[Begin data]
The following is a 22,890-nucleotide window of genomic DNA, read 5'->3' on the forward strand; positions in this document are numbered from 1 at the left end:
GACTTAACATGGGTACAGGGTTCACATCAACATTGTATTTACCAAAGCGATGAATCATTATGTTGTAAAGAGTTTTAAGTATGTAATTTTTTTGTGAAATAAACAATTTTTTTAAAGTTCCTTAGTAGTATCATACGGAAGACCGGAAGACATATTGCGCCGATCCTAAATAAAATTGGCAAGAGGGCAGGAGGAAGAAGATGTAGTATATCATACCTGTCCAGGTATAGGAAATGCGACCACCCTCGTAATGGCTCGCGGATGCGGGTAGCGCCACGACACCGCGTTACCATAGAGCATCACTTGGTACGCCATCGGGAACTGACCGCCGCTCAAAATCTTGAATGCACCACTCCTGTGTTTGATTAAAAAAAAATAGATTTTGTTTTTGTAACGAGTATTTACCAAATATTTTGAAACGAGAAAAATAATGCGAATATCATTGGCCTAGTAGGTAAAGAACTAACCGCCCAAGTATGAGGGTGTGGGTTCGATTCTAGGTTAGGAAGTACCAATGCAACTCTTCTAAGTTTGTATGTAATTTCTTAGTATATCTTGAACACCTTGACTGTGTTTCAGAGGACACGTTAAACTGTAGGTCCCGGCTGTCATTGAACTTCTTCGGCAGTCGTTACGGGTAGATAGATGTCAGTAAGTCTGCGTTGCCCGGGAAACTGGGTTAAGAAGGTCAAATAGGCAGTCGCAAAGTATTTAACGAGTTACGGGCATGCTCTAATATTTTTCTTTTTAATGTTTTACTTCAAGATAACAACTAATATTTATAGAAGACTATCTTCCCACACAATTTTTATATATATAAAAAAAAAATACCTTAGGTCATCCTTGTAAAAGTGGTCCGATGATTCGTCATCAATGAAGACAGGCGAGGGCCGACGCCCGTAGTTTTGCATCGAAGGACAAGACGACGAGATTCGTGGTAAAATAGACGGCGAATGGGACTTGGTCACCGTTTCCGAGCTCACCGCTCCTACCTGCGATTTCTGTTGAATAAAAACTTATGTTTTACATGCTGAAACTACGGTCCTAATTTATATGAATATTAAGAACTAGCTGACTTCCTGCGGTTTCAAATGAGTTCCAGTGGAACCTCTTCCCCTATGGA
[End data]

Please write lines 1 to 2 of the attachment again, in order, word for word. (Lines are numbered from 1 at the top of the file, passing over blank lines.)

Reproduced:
The following is a 22,890-nucleotide window of genomic DNA, read 5'->3' on the forward strand; positions in this document are numbered from 1 at the left end:
GACTTAACATGGGTACAGGGTTCACATCAACATTGTATTTACCAAAGCGATGAATCATTATGTTGTAAAGAGTTTTAAGTATGTAATTTTTTTGTGAAATAAACAATTTTTTTAAAGTTCCTTAGTAGTATCATACGGAAGACCGGAAGACATATTGCGCCGATCCTAAATAAAATTGGCAAGAGGGCAGGAGGAAGAAGATGTAGTATATCATACCTGTCCAGGTATAGGAAATGCGACCACCCTCGTAATGGCTCGCGGATGCGGGTAGCGCCACGACACCGCGTTACCATAGAGCATCACTTGGTACGCCATCGGGAACTGACCGCCGCTCAAAATCTTGAATGCACCACTCCTGTGTTTGATTAAAAAAAAATAGATTTTGTTTTTGTAACGAGTATTTACCAAATATTTTGAAACGAGAAAAATAATGCGAATATCATTGGCCTAGTAGGTAAAGAACTAACCGCCCAAGTATGAGGGTGTGGGTTCGATTCTAGGTTAGGAAGTACCAATGCAACTCTTCTAAGTTTGTATGTAATTTCTTAGTATATCTTGAACACCTTGACTGTGTTTCAGAGGACACGTTAAACTGTAGGTCCCGGCTGTCATTGAACTTCTTCGGCAGTCGTTACGGGTAGATAGATGTCAGTAAGTCTGCGTTGCCCGGGAAACTGGGTTAAGAAGGTCAAATAGGCAGTCGCAAAGTATTTAACGAGTTACGGGCATGCTCTAATATTTTTCTTTTTAATGTTTTACTTCAAGATAACAACTAATATTTATAGAAGACTATCTTCCCACACAATTTTTATATATATAAAAAAAAAATACCTTAGGTCATCCTTGTAAAAGTGGTCCGATGATTCGTCATCAATGAAGACAGGCGAGGGCCGACGCCCGTAGTTTTGCATCGAAGGACAAGACGACGAGATTCGTGGTAAAATAGACGGCGAATGGGACTTGGTCACCGTTTCCGAGCTCACCGCTCCTACCTGCGATTTCTGTTGAATAAAAACTTATGTTTTACATGCTGAAACTACGGTCCTAATTTATATGAATATTAAGAACTAGCTGACTTCCTGCGGTTTCAAATGAGTTCCAGTGGAACCTCTTCCCCTATGGA